Hiko on the disappointing Masters run and moving forward
The Valorant Champions Tour has included some of the most intense competitive battles since the release of the game. The first Masters event has not been without amazing performances and some shocking defeats. Gen.G Esports besting 100 Thieves 2:0 falls into the latter category. The First Strike Champions were defeated in a way no one expected, ending their Stage 1 Masters aspirations. Following that contest, Run It Back was given the opportunity to speak with Spencer “Hiko” Martin of 100 Thieves. As always, he had much to say and many feelings to express. His passion for competing is unbridled and unmatched. That truly shines through with how he views the loss against Gen.G.
Run It Back: When we spoke during First Strike, you said you were worried when the team went through its revamp. Another, albeit smaller, change for the team has occurred with Ethan replacing dicey. Did any of that same worry from before creep back in this time around?
Hiko: Maybe we were a little too ambitious thinking that changing a player and changing a comp, that we would be prepared for a tournament like this. I’m not going to make any excuses about if we had more time we would have been better. That probably is true. We just changed this roster and decided to change comps, as well. There were just a lot of moving parts. A lot of gears were in motion. I cannot blame dicey for the problems that we had.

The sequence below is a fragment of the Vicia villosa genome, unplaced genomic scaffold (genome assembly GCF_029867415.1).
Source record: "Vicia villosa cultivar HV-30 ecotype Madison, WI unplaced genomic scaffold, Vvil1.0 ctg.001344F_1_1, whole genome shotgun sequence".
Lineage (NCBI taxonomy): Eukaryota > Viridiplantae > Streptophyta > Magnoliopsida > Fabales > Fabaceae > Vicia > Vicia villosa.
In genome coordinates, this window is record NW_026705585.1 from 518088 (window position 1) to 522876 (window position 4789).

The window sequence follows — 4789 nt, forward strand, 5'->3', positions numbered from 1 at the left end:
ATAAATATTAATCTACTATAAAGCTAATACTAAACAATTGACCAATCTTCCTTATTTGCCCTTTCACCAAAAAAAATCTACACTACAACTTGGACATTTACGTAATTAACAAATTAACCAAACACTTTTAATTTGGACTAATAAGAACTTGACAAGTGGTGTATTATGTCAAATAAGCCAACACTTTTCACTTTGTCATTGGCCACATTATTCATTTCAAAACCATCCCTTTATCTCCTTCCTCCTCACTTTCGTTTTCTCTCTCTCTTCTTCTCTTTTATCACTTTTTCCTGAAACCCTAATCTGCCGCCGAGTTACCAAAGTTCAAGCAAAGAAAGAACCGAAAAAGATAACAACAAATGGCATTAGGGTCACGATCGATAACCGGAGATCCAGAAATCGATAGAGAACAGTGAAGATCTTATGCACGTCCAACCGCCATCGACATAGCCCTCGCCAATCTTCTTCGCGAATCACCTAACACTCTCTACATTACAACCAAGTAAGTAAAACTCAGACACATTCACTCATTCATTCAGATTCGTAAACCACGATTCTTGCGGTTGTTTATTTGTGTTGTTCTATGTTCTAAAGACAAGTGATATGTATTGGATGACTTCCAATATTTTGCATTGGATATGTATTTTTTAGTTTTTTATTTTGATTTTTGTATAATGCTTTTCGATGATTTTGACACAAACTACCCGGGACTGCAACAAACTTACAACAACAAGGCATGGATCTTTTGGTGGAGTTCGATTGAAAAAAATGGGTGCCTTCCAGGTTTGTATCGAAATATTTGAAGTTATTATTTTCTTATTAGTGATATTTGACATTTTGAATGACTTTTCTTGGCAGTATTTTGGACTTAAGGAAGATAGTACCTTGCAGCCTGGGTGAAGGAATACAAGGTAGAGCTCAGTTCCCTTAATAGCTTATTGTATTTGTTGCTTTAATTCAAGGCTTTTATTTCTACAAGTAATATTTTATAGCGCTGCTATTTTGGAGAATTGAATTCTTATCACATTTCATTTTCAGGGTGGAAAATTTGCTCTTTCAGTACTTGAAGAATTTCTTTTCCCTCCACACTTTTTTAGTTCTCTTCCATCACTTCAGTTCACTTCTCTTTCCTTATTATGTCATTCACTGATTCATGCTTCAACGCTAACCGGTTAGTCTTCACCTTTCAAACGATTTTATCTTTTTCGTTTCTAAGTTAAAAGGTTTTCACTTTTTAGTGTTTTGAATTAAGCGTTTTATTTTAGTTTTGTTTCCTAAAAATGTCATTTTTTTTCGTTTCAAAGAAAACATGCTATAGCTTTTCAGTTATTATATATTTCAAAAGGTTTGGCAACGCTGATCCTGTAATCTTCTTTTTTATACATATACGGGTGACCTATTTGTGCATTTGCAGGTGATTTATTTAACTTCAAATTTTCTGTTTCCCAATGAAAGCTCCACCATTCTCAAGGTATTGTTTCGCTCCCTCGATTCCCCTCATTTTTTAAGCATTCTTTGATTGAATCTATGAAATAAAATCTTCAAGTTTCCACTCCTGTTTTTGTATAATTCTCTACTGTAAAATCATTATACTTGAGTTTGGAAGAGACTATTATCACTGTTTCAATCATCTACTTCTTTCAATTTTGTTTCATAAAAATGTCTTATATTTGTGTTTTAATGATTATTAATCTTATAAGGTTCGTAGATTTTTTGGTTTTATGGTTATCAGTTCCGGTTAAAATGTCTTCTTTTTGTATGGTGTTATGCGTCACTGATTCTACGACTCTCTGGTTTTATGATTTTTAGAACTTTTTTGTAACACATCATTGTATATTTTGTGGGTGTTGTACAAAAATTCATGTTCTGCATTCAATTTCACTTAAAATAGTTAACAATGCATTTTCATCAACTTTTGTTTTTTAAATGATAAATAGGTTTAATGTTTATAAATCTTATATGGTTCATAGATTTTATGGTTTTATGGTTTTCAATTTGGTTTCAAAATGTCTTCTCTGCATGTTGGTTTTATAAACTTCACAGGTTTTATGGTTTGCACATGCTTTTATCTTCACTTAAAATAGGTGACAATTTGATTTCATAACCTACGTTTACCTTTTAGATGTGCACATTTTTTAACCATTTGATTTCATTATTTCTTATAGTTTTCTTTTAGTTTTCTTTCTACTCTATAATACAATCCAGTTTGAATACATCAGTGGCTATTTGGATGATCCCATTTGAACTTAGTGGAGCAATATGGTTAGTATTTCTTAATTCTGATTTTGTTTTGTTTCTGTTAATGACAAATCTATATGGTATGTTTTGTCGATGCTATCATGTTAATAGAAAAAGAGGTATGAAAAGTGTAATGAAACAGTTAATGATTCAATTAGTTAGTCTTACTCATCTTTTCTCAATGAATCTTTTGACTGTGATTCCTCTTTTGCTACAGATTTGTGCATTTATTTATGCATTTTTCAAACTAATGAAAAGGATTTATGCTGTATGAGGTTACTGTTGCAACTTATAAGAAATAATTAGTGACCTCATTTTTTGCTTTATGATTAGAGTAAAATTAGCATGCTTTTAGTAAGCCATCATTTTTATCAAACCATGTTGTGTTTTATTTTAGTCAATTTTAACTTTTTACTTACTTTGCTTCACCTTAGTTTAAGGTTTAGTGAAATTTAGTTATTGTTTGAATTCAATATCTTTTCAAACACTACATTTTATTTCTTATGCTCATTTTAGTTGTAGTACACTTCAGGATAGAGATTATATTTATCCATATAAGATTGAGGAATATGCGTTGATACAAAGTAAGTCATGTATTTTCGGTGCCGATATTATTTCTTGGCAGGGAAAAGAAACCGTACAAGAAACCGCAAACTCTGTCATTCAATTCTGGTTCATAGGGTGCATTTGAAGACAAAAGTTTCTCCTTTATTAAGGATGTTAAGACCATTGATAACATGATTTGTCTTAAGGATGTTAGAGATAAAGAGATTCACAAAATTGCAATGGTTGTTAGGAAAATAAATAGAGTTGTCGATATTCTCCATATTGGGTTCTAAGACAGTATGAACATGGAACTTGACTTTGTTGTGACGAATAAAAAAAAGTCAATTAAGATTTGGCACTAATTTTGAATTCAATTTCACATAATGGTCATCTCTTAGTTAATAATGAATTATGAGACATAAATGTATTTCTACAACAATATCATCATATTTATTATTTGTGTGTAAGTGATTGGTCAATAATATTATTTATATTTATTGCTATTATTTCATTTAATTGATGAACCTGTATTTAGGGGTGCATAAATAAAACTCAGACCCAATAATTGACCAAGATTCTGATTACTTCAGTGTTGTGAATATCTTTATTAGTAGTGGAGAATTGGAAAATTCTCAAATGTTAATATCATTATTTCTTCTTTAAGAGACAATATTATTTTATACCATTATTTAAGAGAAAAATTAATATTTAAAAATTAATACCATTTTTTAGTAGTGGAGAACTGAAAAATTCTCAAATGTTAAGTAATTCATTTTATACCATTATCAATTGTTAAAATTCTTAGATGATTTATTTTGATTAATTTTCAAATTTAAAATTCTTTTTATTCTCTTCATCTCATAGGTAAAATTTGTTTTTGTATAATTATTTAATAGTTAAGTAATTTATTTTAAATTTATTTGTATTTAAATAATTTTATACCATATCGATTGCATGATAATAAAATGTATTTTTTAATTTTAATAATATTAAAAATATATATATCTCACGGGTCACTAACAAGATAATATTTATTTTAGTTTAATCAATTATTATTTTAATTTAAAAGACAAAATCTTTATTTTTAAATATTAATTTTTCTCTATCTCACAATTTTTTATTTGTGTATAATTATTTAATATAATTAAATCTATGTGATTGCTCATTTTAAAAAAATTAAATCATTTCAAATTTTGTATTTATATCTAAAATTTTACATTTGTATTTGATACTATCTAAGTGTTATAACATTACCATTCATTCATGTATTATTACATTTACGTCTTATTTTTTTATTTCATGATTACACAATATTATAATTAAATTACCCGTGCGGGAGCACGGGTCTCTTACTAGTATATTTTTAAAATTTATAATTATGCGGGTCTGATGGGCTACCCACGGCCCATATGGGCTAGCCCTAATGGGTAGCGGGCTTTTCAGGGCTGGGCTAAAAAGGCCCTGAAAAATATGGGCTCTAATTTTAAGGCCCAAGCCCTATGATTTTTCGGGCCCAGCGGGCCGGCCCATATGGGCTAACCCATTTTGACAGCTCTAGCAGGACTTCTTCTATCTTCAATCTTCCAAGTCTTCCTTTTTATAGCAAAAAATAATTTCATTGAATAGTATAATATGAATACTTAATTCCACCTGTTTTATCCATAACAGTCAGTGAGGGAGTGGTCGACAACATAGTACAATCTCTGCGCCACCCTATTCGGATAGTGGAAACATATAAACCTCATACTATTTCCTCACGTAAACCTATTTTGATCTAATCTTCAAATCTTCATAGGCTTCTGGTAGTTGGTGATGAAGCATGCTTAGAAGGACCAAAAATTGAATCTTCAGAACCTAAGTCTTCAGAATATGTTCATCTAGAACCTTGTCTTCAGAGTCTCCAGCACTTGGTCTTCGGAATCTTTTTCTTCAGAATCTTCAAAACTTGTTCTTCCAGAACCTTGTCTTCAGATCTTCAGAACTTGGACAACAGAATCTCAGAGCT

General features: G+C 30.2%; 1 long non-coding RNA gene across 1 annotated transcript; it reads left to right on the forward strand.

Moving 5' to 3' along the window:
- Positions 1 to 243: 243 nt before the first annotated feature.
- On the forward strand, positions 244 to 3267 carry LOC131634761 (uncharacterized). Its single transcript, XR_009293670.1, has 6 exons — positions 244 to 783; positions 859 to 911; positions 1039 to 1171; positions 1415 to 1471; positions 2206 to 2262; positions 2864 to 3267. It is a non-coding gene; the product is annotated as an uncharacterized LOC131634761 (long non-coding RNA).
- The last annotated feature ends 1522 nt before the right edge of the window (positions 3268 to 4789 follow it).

The problems we had are deeper than just one person. I think today was very indicative of that and indicative that the way we practice and prepare ourselves for tournaments like this are not as optimal as they could be. Compound that with the new player and the new agent composition, I think that it just put a lot more pressure on us. Unfortunately, it came back to bite us in the bite and now we’re out of this tournament.
Run It Back: You also said you felt 100 Thieves were a Top 2 team, at least, in North America. After this loss to Gen.G, what your thoughts on 100 Thieves’ current position in Valorant? Do you still hold yourself in that high regard?